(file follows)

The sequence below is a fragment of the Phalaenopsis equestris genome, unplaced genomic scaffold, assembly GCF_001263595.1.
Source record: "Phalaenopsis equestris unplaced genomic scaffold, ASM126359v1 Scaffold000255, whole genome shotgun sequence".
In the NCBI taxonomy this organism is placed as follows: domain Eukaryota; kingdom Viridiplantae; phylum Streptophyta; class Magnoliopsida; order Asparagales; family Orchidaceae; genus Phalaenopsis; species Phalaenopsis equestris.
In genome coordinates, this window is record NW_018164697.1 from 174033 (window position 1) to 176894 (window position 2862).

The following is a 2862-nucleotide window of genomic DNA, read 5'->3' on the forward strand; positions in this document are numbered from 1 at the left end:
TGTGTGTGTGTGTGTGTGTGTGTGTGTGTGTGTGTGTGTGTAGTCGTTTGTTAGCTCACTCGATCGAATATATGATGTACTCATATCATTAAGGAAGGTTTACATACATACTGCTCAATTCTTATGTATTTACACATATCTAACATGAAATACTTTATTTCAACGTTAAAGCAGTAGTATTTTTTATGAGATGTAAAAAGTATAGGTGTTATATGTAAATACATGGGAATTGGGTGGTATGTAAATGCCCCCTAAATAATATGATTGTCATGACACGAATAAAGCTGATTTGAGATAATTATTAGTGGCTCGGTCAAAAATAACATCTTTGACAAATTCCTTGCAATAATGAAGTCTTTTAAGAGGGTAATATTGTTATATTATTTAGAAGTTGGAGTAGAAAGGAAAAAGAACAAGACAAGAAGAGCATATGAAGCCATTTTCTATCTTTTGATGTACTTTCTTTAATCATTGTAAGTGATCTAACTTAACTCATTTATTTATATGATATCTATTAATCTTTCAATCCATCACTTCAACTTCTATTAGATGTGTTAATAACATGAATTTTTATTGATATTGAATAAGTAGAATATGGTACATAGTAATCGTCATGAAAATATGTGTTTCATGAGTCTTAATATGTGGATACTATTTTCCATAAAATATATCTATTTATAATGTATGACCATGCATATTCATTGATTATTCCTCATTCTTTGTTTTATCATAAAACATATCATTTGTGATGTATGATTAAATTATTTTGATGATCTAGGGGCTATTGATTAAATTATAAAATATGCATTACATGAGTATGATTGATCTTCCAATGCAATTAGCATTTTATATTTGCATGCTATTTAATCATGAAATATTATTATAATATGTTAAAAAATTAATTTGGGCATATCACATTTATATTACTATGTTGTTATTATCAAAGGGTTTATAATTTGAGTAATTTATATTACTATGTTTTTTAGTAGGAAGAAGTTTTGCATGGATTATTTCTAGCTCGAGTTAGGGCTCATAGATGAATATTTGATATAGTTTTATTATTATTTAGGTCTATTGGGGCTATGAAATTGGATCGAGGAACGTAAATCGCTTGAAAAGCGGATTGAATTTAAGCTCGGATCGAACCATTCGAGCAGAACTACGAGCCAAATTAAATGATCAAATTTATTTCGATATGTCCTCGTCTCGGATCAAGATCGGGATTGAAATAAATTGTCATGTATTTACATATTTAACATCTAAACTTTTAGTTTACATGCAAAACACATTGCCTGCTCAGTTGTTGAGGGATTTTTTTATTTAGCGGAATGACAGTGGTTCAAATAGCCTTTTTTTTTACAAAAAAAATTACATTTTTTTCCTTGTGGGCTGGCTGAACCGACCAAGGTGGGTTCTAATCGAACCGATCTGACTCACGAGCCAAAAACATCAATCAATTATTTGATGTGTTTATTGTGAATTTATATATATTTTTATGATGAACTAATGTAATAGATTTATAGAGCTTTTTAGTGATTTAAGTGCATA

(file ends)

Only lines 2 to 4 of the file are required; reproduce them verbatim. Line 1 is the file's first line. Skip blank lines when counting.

Source record: "Phalaenopsis equestris unplaced genomic scaffold, ASM126359v1 Scaffold000255, whole genome shotgun sequence".
In the NCBI taxonomy this organism is placed as follows: domain Eukaryota; kingdom Viridiplantae; phylum Streptophyta; class Magnoliopsida; order Asparagales; family Orchidaceae; genus Phalaenopsis; species Phalaenopsis equestris.
In genome coordinates, this window is record NW_018164697.1 from 174033 (window position 1) to 176894 (window position 2862).